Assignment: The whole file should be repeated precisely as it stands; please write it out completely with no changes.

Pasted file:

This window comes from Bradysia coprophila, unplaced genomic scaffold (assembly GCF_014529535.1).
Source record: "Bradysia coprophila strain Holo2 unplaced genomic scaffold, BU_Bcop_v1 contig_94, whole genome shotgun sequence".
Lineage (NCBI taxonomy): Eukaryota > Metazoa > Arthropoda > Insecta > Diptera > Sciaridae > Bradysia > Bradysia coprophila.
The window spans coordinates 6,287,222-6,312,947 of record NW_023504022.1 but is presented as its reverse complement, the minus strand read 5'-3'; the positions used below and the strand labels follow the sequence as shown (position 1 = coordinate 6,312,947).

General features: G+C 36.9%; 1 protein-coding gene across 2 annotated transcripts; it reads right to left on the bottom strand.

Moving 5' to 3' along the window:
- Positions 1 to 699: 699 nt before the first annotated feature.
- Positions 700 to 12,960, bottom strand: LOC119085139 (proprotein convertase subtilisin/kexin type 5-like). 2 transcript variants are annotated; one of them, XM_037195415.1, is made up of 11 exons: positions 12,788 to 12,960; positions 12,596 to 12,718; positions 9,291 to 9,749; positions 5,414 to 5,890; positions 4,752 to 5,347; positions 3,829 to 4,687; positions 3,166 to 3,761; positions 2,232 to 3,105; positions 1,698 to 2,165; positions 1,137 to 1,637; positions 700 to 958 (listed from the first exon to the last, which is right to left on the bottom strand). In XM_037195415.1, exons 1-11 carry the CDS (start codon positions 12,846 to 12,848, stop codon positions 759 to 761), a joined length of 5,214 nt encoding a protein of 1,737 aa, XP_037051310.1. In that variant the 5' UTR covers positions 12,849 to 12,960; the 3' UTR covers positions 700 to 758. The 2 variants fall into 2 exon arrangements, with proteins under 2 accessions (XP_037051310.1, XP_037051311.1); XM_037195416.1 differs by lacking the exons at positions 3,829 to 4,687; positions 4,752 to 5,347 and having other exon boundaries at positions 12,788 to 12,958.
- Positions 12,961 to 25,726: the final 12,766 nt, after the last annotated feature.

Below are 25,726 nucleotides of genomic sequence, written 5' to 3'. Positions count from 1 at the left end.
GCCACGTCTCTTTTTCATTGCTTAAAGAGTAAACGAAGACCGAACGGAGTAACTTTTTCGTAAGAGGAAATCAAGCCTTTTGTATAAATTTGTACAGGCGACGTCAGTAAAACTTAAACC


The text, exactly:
This window comes from Bradysia coprophila, unplaced genomic scaffold (assembly GCF_014529535.1).
Source record: "Bradysia coprophila strain Holo2 unplaced genomic scaffold, BU_Bcop_v1 contig_94, whole genome shotgun sequence".
Lineage (NCBI taxonomy): Eukaryota > Metazoa > Arthropoda > Insecta > Diptera > Sciaridae > Bradysia > Bradysia coprophila.
The window spans coordinates 6,287,222-6,312,947 of record NW_023504022.1 but is presented as its reverse complement, the minus strand read 5'-3'; the positions used below and the strand labels follow the sequence as shown (position 1 = coordinate 6,312,947).

General features: G+C 36.9%; 1 protein-coding gene across 2 annotated transcripts; it reads right to left on the bottom strand.

Moving 5' to 3' along the window:
- Positions 1 to 699: 699 nt before the first annotated feature.
- Positions 700 to 12,960, bottom strand: LOC119085139 (proprotein convertase subtilisin/kexin type 5-like). 2 transcript variants are annotated; one of them, XM_037195415.1, is made up of 11 exons: positions 12,788 to 12,960; positions 12,596 to 12,718; positions 9,291 to 9,749; positions 5,414 to 5,890; positions 4,752 to 5,347; positions 3,829 to 4,687; positions 3,166 to 3,761; positions 2,232 to 3,105; positions 1,698 to 2,165; positions 1,137 to 1,637; positions 700 to 958 (listed from the first exon to the last, which is right to left on the bottom strand). In XM_037195415.1, exons 1-11 carry the CDS (start codon positions 12,846 to 12,848, stop codon positions 759 to 761), a joined length of 5,214 nt encoding a protein of 1,737 aa, XP_037051310.1. In that variant the 5' UTR covers positions 12,849 to 12,960; the 3' UTR covers positions 700 to 758. The 2 variants fall into 2 exon arrangements, with proteins under 2 accessions (XP_037051310.1, XP_037051311.1); XM_037195416.1 differs by lacking the exons at positions 3,829 to 4,687; positions 4,752 to 5,347 and having other exon boundaries at positions 12,788 to 12,958.
- Positions 12,961 to 25,726: the final 12,766 nt, after the last annotated feature.

Below are 25,726 nucleotides of genomic sequence, written 5' to 3'. Positions count from 1 at the left end.
GCCACGTCTCTTTTTCATTGCTTAAAGAGTAAACGAAGACCGAACGGAGTAACTTTTTCGTAAGAGGAAATCAAGCCTTTTGTATAAATTTGTACAGGCGACGTCAGTAAAACTTAAACC